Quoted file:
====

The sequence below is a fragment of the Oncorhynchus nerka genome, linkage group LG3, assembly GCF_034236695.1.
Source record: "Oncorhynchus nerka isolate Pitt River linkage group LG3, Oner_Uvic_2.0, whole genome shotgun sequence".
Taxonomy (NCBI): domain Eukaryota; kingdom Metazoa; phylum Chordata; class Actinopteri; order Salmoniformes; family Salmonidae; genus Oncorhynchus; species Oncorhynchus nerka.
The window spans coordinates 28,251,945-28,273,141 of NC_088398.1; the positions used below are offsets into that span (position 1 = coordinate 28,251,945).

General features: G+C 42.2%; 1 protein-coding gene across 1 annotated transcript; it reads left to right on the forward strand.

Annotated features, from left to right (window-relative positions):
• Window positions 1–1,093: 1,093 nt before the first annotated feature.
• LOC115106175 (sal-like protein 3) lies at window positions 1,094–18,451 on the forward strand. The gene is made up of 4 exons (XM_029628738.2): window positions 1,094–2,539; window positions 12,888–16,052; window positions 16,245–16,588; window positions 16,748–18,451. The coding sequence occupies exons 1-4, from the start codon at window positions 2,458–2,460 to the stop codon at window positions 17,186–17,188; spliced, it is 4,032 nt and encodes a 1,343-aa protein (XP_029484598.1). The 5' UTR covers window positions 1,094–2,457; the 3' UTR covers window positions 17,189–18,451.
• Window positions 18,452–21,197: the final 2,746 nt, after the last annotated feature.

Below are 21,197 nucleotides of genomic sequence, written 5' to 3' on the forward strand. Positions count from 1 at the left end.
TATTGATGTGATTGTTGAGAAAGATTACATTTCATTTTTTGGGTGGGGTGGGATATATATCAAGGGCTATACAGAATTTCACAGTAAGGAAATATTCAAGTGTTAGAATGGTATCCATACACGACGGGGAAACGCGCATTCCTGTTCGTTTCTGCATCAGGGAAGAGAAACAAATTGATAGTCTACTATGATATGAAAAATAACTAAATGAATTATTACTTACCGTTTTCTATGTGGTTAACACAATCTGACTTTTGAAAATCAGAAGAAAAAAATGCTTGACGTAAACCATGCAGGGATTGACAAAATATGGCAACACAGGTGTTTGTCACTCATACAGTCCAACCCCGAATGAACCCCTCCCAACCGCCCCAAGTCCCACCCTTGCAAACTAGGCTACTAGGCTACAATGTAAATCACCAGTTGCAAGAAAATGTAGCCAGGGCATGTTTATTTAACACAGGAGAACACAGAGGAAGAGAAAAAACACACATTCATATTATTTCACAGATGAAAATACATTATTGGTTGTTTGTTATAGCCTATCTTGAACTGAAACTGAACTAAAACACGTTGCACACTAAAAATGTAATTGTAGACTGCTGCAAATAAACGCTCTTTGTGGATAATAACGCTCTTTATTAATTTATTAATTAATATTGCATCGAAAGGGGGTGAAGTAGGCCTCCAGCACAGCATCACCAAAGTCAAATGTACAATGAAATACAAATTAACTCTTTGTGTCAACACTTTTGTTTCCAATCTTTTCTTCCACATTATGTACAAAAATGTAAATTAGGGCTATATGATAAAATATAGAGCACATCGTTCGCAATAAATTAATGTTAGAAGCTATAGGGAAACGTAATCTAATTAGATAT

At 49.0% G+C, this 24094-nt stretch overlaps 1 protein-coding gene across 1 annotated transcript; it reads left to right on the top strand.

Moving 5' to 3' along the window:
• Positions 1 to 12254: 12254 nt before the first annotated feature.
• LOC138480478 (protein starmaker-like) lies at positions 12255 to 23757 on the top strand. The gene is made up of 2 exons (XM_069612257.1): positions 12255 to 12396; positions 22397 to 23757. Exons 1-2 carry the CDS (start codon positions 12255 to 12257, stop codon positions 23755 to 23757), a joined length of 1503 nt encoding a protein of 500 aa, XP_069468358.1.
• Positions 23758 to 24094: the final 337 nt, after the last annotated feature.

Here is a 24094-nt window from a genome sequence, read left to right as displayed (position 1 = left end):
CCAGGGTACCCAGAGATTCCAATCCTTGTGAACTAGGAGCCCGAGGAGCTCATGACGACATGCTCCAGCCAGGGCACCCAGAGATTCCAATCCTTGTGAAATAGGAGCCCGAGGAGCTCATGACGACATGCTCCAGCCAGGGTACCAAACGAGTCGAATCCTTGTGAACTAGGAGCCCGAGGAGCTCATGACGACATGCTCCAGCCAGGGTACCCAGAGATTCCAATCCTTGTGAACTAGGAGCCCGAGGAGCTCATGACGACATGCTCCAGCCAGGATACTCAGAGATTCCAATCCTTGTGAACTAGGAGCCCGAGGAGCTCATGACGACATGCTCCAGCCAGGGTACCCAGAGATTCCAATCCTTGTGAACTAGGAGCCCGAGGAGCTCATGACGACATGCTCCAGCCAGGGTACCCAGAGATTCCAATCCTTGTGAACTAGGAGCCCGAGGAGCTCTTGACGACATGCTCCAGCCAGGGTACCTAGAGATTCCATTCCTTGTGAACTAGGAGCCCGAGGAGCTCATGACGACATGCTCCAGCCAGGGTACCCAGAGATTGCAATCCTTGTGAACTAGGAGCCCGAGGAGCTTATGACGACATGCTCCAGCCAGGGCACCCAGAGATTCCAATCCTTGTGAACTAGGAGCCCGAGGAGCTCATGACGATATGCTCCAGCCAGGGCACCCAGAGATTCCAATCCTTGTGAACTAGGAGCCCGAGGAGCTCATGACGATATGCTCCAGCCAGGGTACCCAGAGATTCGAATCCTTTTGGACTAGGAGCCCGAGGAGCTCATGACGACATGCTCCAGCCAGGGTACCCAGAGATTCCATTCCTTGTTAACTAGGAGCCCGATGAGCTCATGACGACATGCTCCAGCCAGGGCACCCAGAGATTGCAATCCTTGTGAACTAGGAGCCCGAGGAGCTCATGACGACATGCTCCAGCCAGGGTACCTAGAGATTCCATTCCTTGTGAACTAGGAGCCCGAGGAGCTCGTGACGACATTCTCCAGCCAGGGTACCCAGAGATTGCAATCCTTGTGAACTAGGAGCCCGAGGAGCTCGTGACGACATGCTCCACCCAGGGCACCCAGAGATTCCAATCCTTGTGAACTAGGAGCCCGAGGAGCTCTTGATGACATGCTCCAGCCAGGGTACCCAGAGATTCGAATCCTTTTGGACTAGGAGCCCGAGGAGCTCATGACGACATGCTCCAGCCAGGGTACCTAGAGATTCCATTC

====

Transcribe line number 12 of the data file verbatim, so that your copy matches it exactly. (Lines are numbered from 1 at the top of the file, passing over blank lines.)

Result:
At 49.0% G+C, this 24094-nt stretch overlaps 1 protein-coding gene across 1 annotated transcript; it reads left to right on the top strand.